Notes From the Science & Nature Section: Eager Beavers
Notes From the Science & Nature Section
By Kelly Barth
Over the years, Castor canadensis, or the North American beaver, has gotten a bad rap because of its amazing ability to alter a landscape. Both engineers, humans, and beavers have had vastly different ideas about what their habitat should look like, and humans have insisted on their own version, to the detriment of these clever creatures. Not only have beavers been nearly extirpated from the land because of their determination to dam up running water, but also because their pelts once dominated the fur trade.
Thankfully though, humans have taken another look at Castor canadensis as a partner in ecological restoration and, some say, a crucial ally in our fight against climate change.
In Beaverland: How One Weird Rodent Made America, Leila Philip turned her lifelong obsession with beavers into a beautiful book about their history with humans across the continent. Describing herself as a self-taught naturalist, Philip makes the case that though we once thought we knew best about how to handle beavers as a nuisance, we now realize we cannot live without them.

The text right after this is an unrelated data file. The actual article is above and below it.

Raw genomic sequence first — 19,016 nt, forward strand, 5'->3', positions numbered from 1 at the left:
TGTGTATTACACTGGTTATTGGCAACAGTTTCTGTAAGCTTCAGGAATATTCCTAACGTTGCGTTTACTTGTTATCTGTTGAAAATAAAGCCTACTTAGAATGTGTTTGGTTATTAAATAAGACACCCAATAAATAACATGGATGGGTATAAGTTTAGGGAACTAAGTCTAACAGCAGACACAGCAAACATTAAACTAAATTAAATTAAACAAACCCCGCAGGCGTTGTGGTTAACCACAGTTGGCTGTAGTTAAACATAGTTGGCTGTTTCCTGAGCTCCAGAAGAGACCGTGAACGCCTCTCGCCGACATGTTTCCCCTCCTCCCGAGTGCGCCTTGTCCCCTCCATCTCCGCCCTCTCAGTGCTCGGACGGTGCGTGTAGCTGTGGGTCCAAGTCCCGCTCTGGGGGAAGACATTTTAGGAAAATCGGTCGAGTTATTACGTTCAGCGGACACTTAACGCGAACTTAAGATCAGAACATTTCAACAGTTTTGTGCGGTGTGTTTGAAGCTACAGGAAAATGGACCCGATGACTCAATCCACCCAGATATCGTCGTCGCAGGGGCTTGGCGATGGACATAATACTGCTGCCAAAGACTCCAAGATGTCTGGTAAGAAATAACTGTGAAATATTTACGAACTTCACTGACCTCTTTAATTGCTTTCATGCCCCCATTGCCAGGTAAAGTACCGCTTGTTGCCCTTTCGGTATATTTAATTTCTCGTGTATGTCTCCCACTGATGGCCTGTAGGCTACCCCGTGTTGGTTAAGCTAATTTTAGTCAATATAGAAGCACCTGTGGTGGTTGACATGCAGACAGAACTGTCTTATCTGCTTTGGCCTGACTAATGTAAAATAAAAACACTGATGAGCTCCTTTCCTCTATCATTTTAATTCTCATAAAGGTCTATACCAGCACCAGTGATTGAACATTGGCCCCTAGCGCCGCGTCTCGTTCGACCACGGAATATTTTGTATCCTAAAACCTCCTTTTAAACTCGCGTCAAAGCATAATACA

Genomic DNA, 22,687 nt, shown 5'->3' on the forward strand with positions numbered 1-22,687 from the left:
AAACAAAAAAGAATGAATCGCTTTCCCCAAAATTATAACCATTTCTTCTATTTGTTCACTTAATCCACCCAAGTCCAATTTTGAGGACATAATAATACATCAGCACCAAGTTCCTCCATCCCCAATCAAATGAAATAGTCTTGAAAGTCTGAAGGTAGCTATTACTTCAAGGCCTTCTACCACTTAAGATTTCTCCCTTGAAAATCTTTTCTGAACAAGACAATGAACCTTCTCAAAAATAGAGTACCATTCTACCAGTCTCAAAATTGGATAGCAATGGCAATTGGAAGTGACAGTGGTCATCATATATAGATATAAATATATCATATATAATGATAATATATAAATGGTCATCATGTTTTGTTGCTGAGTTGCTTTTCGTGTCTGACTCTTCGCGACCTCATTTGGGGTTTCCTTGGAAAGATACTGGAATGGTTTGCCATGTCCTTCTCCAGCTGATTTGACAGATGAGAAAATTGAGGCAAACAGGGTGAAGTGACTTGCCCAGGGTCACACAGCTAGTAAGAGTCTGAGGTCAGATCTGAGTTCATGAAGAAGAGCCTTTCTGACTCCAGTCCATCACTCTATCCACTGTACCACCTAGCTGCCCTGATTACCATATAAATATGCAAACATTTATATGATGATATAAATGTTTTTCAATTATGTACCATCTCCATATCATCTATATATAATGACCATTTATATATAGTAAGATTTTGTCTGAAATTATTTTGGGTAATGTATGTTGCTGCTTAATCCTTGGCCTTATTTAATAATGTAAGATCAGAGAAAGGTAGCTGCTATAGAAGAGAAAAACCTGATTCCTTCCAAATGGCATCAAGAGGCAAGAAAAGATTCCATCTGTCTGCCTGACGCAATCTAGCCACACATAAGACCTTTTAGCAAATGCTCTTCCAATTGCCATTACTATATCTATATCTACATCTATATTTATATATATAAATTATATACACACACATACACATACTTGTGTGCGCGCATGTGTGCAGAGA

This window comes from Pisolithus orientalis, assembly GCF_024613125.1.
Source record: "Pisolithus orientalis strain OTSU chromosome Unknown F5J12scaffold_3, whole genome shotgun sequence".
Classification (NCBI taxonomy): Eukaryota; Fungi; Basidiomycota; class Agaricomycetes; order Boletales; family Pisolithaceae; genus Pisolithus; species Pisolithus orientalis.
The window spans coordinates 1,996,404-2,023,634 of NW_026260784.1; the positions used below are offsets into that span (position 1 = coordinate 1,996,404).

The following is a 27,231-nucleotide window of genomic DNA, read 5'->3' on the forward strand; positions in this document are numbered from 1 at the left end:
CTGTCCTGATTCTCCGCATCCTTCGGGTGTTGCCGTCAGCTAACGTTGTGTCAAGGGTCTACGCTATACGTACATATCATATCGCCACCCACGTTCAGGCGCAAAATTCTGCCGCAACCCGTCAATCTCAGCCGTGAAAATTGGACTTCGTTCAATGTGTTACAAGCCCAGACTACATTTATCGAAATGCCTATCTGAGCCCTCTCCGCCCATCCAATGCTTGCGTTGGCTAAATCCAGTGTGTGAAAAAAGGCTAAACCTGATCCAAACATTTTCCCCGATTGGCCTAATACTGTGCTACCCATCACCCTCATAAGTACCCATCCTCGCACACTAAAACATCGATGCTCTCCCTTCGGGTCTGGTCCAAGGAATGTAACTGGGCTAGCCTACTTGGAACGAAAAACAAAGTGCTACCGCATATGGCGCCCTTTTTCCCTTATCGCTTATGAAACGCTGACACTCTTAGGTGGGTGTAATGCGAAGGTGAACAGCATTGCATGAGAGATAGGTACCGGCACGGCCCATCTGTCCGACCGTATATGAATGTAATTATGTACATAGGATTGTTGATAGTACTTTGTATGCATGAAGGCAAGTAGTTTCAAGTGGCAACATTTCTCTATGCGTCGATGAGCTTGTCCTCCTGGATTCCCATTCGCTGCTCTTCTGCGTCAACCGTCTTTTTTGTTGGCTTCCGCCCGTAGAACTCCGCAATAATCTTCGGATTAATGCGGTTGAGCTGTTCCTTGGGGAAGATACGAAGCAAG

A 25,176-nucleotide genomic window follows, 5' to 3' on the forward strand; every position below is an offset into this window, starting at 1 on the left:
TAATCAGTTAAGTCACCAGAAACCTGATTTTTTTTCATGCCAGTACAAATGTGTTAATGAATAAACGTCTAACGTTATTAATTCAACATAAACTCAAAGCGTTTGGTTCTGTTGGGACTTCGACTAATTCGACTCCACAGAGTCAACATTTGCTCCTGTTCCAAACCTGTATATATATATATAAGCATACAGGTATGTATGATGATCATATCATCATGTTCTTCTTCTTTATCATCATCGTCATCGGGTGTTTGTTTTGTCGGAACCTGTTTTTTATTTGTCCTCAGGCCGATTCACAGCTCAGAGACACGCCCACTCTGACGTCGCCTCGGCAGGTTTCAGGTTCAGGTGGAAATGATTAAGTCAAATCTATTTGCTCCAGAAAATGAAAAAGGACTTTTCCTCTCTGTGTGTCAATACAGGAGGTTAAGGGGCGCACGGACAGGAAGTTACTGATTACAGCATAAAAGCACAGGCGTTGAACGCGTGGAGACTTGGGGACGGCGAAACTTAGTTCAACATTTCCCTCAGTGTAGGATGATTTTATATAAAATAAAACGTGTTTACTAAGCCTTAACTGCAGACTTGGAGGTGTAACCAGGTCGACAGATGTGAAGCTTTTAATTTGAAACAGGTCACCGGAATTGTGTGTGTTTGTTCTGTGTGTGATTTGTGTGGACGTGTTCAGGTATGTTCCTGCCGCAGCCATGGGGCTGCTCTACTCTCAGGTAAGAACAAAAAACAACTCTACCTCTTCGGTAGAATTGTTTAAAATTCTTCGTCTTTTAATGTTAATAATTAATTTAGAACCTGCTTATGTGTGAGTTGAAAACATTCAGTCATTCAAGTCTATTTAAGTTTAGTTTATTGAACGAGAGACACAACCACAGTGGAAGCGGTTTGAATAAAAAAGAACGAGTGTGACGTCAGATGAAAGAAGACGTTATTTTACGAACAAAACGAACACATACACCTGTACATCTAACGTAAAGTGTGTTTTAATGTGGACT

Similarly, Eager: The Surprising Secret Life of Beavers and Why They Matter by Ben Goldfarb makes a strong case that in an uncertain future of a planet altered by catastrophic droughts, allowing beavers to do what they do best could likely restore the North American West.
Another recent release, Wild New World: The Epic Story of Animals and People in America by Dan Flores, examines the pre-history of animals across the continent, including the Volkswagen-Beetle-sized proto-beaver. Again, later chapters of this book demand that all of us transform our contentious relationship with this amazing rodent. In doing so, Flores maintains, we will develop an invaluable partnership in sustainability.
An intimate and revelatory dive into the world of the beaver—the wonderfully weird rodent that has surprisingly shaped American history and may save its ecological future.From award-winning writer Leila Philip, Beaverland is a masterful work of narrative science writing, a book that highlights, though history and contemporary storytelling, how this weird rodent pl
WINNER of the 2019 PEN/E.O. Wilson Literary Science Writing Award
Author of the New York Times 2023 "Notable Book" Crossings
Washington Post "50 Notable Works of Nonfiction"
Science News "Favorite Science Books of 2018"
Winner of the 2023 Rachel Carson Environment Book Award
Winner of the 2023 National Outdoor Book Award for Natural History Literature
Shortlisted for the 2023 Phi Beta Kappa Society Ralph Waldo Emerson Award
A Kirkus Reviews Best Nonfiction Book of 2022